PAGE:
Trusses or Conventional "Stick" Framing.
What's the Difference? cont.

By Bob Linnert, Better By Design LLC

Trusses are engineered roof components that are designed by a truss designer (that used to be me) using computer software that engineers each truss for its specific location within the roof system. A simple rectangular house with a gable roof may only have one truss type repeated multiple times (usually at 2’ on center spacing) to form the entire roof. But I can remember designing trusses for a very large and complex roof that had over 60 different truss types to form the completed roof system. Some builders feel that only simple roof designs can be trussed and that complex roofs must be stick framed. That is not true at all. As a former truss designer that really enjoyed the challenge of designing truss systems for complex roofs, I feel that the more complex a roof is, the more reason for using trusses so that the roof loads are made to bear where they should.

Here’s what I mean by the term truss system. Each truss in the roof system is engineered for its specific job based on where it is located within the roof. That way you can be assured that the roof system will carry all the maximum loads as required by code. And because trusses are rarely designed to use interior walls for load bearing, all the roof load forces are transferred to the exterior walls of your home. And those walls sit directly on the foundation which is exactly where those loads need to be placed. In fact, when using trusses it is possible to build and brace the exterior walls, set the trusses on top, and then build the interior walls under roof. Also, remodeling a home that has a trussed roof is easier because you can usually remove any interior wall and change the layout of the interior without affecting the roof.

Now for a side note for those of you who might be interested in the engineering of trusses. Truss design software actually calculates the loading of each piece of lumber and connector plate in the truss. The forces, tension or compression, are calculated as well as the bending tendency of each piece of wood. And the steel connector plates are sized according to the forces at each joint as well as the grade of lumber being used. So there is no guesswork when you use an engineered truss system to form your roof.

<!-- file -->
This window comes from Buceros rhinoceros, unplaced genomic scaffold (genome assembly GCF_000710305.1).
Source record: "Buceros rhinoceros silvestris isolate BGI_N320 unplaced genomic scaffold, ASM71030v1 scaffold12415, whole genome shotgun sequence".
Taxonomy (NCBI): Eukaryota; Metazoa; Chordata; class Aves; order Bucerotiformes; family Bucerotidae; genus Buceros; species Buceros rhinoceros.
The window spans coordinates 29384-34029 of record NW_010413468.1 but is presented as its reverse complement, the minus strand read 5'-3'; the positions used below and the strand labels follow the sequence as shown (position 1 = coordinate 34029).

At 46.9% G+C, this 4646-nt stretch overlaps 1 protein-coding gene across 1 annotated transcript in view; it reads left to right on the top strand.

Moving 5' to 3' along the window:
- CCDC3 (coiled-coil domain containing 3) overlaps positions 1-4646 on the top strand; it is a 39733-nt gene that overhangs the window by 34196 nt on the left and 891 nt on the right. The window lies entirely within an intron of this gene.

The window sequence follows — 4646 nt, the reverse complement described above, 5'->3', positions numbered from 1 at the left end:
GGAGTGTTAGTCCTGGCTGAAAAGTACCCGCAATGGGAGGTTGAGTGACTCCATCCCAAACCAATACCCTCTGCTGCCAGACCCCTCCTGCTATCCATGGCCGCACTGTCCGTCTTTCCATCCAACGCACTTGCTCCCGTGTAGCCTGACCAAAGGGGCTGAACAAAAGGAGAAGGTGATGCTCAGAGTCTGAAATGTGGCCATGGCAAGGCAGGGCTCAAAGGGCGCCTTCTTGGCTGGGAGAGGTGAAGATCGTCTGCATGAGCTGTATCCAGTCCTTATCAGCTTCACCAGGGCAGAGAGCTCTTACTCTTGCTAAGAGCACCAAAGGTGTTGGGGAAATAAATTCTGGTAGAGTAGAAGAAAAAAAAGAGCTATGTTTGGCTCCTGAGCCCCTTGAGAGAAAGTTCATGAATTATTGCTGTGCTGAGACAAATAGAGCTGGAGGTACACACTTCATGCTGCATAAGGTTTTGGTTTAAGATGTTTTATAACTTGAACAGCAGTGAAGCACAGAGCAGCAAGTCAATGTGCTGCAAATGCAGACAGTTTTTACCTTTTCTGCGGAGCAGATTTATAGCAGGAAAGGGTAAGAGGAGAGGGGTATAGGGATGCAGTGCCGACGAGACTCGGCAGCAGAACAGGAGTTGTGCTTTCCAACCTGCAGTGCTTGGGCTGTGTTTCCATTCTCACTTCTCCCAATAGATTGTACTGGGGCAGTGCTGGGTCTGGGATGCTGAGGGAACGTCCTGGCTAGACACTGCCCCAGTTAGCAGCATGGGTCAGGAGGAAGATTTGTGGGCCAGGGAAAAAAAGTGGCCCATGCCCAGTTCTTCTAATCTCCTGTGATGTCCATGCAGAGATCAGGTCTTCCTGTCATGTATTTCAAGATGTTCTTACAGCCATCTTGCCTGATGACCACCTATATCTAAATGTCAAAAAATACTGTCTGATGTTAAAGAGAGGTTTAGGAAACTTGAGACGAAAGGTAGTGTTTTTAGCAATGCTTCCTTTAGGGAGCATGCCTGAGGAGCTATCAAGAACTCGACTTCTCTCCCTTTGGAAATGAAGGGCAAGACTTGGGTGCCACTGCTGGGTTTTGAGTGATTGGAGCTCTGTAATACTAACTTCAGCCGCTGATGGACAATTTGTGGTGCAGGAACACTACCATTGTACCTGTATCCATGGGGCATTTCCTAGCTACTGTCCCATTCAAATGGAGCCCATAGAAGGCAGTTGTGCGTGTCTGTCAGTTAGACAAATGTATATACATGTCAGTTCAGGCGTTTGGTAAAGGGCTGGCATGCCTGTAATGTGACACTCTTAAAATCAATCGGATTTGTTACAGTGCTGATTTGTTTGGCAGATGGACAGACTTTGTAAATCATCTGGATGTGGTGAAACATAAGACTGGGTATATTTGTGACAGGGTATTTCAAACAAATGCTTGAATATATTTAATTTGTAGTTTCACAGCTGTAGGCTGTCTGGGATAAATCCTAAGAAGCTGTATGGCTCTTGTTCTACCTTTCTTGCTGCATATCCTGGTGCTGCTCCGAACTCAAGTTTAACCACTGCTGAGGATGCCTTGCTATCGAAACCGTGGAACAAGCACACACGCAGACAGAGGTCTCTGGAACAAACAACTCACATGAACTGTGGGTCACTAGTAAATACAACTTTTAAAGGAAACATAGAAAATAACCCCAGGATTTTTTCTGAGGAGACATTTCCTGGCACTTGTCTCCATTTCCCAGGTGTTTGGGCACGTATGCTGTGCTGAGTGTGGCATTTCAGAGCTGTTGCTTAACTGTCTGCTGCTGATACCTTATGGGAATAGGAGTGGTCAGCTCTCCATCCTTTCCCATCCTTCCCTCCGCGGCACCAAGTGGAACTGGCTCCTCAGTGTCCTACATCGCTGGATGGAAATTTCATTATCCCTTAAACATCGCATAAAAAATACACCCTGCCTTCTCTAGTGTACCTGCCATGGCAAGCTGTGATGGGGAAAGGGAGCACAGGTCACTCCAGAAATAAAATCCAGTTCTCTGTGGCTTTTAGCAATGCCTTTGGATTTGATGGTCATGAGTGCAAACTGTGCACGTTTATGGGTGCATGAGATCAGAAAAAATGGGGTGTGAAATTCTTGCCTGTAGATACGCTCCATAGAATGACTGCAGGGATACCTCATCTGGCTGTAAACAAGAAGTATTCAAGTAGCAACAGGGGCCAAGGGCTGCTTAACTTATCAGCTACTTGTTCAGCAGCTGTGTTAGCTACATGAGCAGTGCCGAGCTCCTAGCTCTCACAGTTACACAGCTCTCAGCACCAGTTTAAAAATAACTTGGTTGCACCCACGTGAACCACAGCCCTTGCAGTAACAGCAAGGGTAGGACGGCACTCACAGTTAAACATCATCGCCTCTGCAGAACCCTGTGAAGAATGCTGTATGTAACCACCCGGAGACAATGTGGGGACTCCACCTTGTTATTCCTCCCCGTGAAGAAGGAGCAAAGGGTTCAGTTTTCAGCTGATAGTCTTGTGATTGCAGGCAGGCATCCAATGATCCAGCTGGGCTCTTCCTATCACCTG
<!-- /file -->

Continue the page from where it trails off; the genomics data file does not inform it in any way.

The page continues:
Can there be problems with roof truss systems? Absolutely. Anytime people are involved there can be mistakes. So it’s just as important to get your trusses from a reputable truss company as it is to choose a reputable builder. Truss designers can make mistakes. (even me) And so can the truss installers, which is usually the framer.

Each truss system is delivered with a layout showing the location for each truss in the roof. There will also be a truss drawing of each individual truss showing its engineering criteria and also how that truss is to be braced. Bracing must be done exactly as shown on the truss drawing or the truss manufacturer will not be responsible for the truss system’s performance. In my experience, this is the biggest problem with truss systems. Framers simply do not look at the truss bracing diagrams and install the truss based on their ‘professional’ guess. So in a way, that turns the truss system back into a stick framed roof instead of an engineered roof system.

So bottom line is that either a stick framed roof or a trussed roof may be done correctly. And either type of roof framing may be done incorrectly. It all depends on the people you choose to work with.

One other point I’m sure you want to know about. How does the cost of stick framing a roof compare to trusses? In general terms it should be about the same. Trusses are manufactured in a plant by people. That takes time and materials. A stick framed roof is built onsite by people using materials. The cost for time and materials should be approximately the same. But some framers want to charge you as much to set trusses with a 3 man crew and a crane in one day as they charge you for framing the roof using a 5 or six man crew for several days. That’s just wrong. Again you need to choose people who are reputable and whom you can trust. Roof designs, materials, and labor are different in different locations at different times. So the only way you will know which roof system is cheaper is to have it priced both ways.

I hope this article has given you at least a good overview that will be a helpful basis for discussing the roof framing of your new home with your builder.